(iii) Use the fact that $$\displaystyle{T}\ {\left({v}_{{i}}\right)}={0}$$ to conclude that $$\displaystyle{T}\ {\left({v}\right)}={0}$$, making T the zero tranformation.

Let $$T : U \rightarrow U$$ be a linear transformation and let beta be a basis of U Define the determinant det(T) of T as
det$$(T) = det([T]_{\beta}).$$
Show ta det (T) is well-defined, i. e. that it does not depend on the choice of the basis beta
Prove that T is invertible if and only if det $$(T) \neq 0.$$ If T is invertible, show that det $$(T^{-1}) = \frac{1}{det(T)}$$
Let $$X_{1}....,X_{n} and Y_{1},...,Y_{m}$$ be two sets of random variables. Let $$a_{i}, b_{j}$$ be arbitrary constant.
Show that
$$Cov(\sum_{i=1}^{n}a_{i}X_{i},\sum_{j=1}^{m}b_{j}Y_{j})=\sum_{i=1}^{n}\sum_{j=1}^{m}a_{i}b_{j}Cov(X_{i}, Y_{j})$$
To find:
The linear transformation $$\displaystyle{\left({T}_{{2}}{T}_{{1}}\right)}{\left({v}\right)}$$ for an arbitrary vector v in V.
The vectors $$\displaystyle{\left\lbrace{v}_{{1}},{v}_{{2}}\right\rbrace}$$ is vasis for the vector space V.
Given:
The linear transformation with satisfying equations $$\displaystyle{T}_{{{1}}}{\left({v}_{{1}}\right)}={3}{v}_{{{1}}}+{v}_{{{2}}},$$
$$\displaystyle{T}_{{{1}}}{\left({v}_{{1}}\right)}=-{3}{v}_{{{1}}}+{v}_{{{2}}},\ {T}_{{{2}}}{\left({v}_{{{1}}}\right)}=-{5}{v}_{{{2}}},$$ and $$\displaystyle{T}_{{{2}}}{\left({v}_{{2}}\right)}=-{v}_{{{1}}}+{6}{v}_{{{2}}}$$ are given as
$$\displaystyle{T}_{{{1}}}\ :\ {V}\ \rightarrow{V}$$ and $$\displaystyle{T}_{{{2}}}\ :\ {V}\rightarrow{V}.$$
Let $$T\ :\ U\ \rightarrow\ U$$ be a linear transformatiom and let
$$\mathscr{B}$$ be a basis of U. Define the determanant det (T) of T as
$$det(T) = det([T]\ \mathscr{B}).$$
Show that det (T) is well=defined, i.e. that it does not depend on the choice of the basis $$\mathscr{B}.$$
Prove that T is invertible if and only if det $$(T) \neq\ 0.$$ If T is invertible, show that
$$det(T^{-1}) =\ \frac{1}{det(T)}.$$
Assum T: R^m to R^n is a matrix transformation with matrix A. Prove that if the columns of A are linearly independent, then T is one to one (i.e injective). (Hint: Remember that matrix transformations satisfy the linearity properties.
Linearity Properties:
If A is a matrix, v and w are vectors and c is a scalar then
$$A 0 = 0$$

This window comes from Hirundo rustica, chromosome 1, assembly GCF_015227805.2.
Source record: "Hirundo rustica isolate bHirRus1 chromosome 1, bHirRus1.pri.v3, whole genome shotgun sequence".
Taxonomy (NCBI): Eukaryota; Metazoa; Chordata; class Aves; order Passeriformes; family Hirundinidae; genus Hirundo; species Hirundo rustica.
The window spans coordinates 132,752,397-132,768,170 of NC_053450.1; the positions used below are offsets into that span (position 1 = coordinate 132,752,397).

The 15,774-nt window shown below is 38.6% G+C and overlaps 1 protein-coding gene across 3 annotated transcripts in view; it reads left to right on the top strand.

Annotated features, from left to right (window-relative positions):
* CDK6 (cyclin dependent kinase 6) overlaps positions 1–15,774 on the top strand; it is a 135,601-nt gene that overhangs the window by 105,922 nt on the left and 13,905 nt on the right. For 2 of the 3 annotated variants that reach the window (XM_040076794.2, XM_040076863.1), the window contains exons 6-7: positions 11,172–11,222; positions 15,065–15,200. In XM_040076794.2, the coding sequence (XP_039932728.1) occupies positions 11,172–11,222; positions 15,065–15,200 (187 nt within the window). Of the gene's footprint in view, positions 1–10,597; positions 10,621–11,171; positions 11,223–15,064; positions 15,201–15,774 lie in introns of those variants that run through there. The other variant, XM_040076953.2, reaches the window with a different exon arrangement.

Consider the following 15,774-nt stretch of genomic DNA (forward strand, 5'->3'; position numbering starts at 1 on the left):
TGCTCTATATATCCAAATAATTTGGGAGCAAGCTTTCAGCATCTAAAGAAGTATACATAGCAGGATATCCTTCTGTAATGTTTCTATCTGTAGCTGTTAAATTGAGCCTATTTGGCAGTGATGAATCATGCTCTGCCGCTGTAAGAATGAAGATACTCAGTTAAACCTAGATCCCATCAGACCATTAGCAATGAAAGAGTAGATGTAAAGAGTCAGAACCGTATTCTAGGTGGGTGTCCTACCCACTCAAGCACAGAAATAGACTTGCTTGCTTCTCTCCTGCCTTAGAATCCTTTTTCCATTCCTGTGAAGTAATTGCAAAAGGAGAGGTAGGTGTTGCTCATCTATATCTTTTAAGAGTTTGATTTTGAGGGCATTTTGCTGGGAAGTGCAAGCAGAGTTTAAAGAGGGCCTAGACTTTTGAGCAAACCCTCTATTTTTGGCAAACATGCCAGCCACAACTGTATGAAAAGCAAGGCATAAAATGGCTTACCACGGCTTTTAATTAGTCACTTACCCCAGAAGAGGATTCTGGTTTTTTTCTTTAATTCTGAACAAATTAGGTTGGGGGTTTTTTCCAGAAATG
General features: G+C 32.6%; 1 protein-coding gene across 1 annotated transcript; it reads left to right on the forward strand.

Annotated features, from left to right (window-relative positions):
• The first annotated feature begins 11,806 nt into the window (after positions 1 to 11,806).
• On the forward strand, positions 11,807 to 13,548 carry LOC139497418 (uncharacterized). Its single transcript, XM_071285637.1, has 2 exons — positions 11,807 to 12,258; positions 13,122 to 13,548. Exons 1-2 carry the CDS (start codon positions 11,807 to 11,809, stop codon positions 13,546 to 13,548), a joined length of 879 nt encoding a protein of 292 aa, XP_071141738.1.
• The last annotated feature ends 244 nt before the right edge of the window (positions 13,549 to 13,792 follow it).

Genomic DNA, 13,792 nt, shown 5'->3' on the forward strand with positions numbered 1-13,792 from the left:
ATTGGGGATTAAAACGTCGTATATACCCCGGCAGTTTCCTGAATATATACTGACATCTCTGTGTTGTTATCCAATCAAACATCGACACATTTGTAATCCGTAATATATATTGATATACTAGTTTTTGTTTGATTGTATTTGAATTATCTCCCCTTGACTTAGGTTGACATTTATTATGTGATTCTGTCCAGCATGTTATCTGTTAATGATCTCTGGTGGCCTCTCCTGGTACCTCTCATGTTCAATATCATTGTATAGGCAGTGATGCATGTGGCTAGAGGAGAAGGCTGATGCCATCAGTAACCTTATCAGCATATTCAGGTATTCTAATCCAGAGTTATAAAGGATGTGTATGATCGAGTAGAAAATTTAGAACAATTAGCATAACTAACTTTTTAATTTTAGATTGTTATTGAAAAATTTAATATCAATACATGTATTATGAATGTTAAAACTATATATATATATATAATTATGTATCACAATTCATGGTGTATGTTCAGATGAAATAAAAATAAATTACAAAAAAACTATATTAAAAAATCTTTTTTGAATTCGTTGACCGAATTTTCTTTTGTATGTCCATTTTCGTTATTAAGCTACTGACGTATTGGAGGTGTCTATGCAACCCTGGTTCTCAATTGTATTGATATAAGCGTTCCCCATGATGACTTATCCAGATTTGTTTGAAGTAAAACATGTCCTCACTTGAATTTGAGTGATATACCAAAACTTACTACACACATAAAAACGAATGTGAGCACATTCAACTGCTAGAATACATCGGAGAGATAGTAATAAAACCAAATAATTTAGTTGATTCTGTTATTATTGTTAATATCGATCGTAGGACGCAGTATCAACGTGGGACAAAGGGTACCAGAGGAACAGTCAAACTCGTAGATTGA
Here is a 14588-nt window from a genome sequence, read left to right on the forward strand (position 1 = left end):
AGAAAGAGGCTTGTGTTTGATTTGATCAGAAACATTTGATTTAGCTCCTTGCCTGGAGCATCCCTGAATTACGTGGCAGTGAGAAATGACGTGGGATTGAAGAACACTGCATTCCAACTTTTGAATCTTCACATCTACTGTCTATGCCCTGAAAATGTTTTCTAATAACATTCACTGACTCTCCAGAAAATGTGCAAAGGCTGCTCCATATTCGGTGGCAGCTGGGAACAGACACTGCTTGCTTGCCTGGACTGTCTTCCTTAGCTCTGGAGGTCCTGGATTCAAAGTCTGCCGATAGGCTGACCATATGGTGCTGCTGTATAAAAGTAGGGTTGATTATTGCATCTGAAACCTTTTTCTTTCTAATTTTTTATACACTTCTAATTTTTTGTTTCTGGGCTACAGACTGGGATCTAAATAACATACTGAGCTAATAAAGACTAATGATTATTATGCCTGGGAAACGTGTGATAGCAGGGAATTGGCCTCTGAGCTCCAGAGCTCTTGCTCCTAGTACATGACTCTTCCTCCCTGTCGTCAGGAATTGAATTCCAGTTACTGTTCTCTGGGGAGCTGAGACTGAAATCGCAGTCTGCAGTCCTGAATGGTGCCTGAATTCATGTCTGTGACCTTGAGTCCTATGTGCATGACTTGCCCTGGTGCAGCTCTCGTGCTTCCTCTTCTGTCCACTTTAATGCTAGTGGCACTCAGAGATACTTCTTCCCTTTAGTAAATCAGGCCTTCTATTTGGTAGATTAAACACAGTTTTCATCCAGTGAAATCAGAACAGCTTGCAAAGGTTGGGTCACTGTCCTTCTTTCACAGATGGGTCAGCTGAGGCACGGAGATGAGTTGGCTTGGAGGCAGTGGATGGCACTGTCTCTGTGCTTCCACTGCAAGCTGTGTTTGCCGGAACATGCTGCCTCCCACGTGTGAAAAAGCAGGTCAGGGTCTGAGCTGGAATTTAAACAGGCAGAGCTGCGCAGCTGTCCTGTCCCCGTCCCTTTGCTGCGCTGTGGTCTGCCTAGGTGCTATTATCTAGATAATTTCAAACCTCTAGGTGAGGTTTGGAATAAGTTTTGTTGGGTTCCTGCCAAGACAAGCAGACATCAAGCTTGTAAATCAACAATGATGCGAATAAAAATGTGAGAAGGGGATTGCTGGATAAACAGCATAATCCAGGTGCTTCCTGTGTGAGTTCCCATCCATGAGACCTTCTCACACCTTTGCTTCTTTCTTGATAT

$$A(cv) = cAv$$
$$A(v\ +\ w) = Av\ +\ Aw$$
The bulk density of soil is defined as the mass of dry solidsper unit bulk volume. A high bulk density implies a compact soilwith few pores. Bulk density is an important factor in influencing root development, seedling emergence, and aeration. Let X denotethe bulk density of Pima clay loam. Studies show that X is normally distributed with $$\displaystyle\mu={1.5}$$ and $$\displaystyle\sigma={0.2}\frac{{g}}{{c}}{m}^{{3}}$$.
(a) What is thedensity for X? Sketch a graph of the density function. Indicate onthis graph the probability that X lies between 1.1 and 1.9. Findthis probability.
(b) Find the probability that arandomly selected sample of Pima clay loam will have bulk densityless than $$\displaystyle{0.9}\frac{{g}}{{c}}{m}^{{3}}$$.
(c) Would you be surprised if a randomly selected sample of this type of soil has a bulkdensity in excess of $$\displaystyle{2.0}\frac{{g}}{{c}}{m}^{{3}}$$? Explain, based on theprobability of this occurring.
(d) What point has the property that only 10% of the soil samples have bulk density this high orhigher?
(e) What is the moment generating function for X?
Consider $$\displaystyle{V}={s}{p}{a}{n}{\left\lbrace{\cos{{\left({x}\right)}}},{\sin{{\left({x}\right)}}}\right\rbrace}$$ a subspace of the vector space of continuous functions and a linear transformation $$\displaystyle{T}:{V}\rightarrow{V}$$ where $$\displaystyle{T}{\left({f}\right)}={f{{\left({0}\right)}}}\times{\cos{{\left({x}\right)}}}−{f{{\left(π{2}\right)}}}\times{\sin{{\left({x}\right)}}}.$$ Find the matrix of T with respect to the basis $$\displaystyle{\left\lbrace{\cos{{\left({x}\right)}}}+{\sin{{\left({x}\right)}}},{\cos{{\left({x}\right)}}}−{\sin{{\left({x}\right)}}}\right\rbrace}$$ and determine if T is an isomorphism.
The set $$\displaystyle{\left\lbrace{T}{\left({x}_{{1}}\right)},\ \ldots\ ,{T}{\left({x}_{{k}}\right)}\right\rbrace}$$ is a linearly independent subset of $$\displaystyle{R}^{{{m}}}$$
Let $$\displaystyle{T}\ :\ {T}\ :\ {R}^{{{n}}}\rightarrow{R}^{{{m}}}$$ be a linear transformation with nulity zero. If $$\displaystyle{S}={\left\lbrace{x}_{{{1}}},\ \cdots\ \ ,{x}_{{{k}}}\right\rbrace}$$ is a linearly independent subset of $$\displaystyle{R}^{{{n}}}.$$